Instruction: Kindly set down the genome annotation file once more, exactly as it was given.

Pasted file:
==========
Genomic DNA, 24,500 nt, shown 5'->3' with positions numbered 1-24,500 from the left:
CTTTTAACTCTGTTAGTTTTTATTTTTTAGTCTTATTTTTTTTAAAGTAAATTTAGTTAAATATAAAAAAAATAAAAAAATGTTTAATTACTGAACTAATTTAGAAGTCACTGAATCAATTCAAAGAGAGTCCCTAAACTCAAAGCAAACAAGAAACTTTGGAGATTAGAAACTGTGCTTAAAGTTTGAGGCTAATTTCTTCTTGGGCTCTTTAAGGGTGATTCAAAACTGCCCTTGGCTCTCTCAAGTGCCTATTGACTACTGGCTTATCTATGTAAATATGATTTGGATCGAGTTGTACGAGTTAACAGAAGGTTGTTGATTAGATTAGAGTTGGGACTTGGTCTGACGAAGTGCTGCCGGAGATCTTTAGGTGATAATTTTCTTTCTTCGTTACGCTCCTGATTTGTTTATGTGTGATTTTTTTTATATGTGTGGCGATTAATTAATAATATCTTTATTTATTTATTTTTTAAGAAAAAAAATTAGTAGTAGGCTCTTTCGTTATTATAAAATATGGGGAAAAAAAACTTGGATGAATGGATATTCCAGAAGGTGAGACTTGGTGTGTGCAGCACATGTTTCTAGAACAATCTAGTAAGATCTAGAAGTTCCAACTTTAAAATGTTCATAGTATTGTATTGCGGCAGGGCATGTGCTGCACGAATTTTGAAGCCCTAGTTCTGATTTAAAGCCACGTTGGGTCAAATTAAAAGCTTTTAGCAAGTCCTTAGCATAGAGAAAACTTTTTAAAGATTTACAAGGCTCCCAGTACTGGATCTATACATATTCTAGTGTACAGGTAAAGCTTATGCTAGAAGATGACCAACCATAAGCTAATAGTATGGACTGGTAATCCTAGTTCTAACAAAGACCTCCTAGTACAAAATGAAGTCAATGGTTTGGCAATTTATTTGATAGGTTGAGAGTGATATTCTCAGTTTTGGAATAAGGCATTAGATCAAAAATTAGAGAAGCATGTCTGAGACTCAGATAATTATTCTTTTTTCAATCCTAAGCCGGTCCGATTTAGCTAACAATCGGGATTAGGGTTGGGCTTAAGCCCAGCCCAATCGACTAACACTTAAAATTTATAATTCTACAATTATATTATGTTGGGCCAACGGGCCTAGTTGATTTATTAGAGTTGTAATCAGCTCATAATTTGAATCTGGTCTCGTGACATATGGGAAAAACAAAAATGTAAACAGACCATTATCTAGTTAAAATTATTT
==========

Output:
Genomic DNA, 24,500 nt, shown 5'->3' with positions numbered 1-24,500 from the left:
CTTTTAACTCTGTTAGTTTTTATTTTTTAGTCTTATTTTTTTTAAAGTAAATTTAGTTAAATATAAAAAAAATAAAAAAATGTTTAATTACTGAACTAATTTAGAAGTCACTGAATCAATTCAAAGAGAGTCCCTAAACTCAAAGCAAACAAGAAACTTTGGAGATTAGAAACTGTGCTTAAAGTTTGAGGCTAATTTCTTCTTGGGCTCTTTAAGGGTGATTCAAAACTGCCCTTGGCTCTCTCAAGTGCCTATTGACTACTGGCTTATCTATGTAAATATGATTTGGATCGAGTTGTACGAGTTAACAGAAGGTTGTTGATTAGATTAGAGTTGGGACTTGGTCTGACGAAGTGCTGCCGGAGATCTTTAGGTGATAATTTTCTTTCTTCGTTACGCTCCTGATTTGTTTATGTGTGATTTTTTTTATATGTGTGGCGATTAATTAATAATATCTTTATTTATTTATTTTTTAAGAAAAAAAATTAGTAGTAGGCTCTTTCGTTATTATAAAATATGGGGAAAAAAAACTTGGATGAATGGATATTCCAGAAGGTGAGACTTGGTGTGTGCAGCACATGTTTCTAGAACAATCTAGTAAGATCTAGAAGTTCCAACTTTAAAATGTTCATAGTATTGTATTGCGGCAGGGCATGTGCTGCACGAATTTTGAAGCCCTAGTTCTGATTTAAAGCCACGTTGGGTCAAATTAAAAGCTTTTAGCAAGTCCTTAGCATAGAGAAAACTTTTTAAAGATTTACAAGGCTCCCAGTACTGGATCTATACATATTCTAGTGTACAGGTAAAGCTTATGCTAGAAGATGACCAACCATAAGCTAATAGTATGGACTGGTAATCCTAGTTCTAACAAAGACCTCCTAGTACAAAATGAAGTCAATGGTTTGGCAATTTATTTGATAGGTTGAGAGTGATATTCTCAGTTTTGGAATAAGGCATTAGATCAAAAATTAGAGAAGCATGTCTGAGACTCAGATAATTATTCTTTTTTCAATCCTAAGCCGGTCCGATTTAGCTAACAATCGGGATTAGGGTTGGGCTTAAGCCCAGCCCAATCGACTAACACTTAAAATTTATAATTCTACAATTATATTATGTTGGGCCAACGGGCCTAGTTGATTTATTAGAGTTGTAATCAGCTCATAATTTGAATCTGGTCTCGTGACATATGGGAAAAACAAAAATGTAAACAGACCATTATCTAGTTAAAATTATTT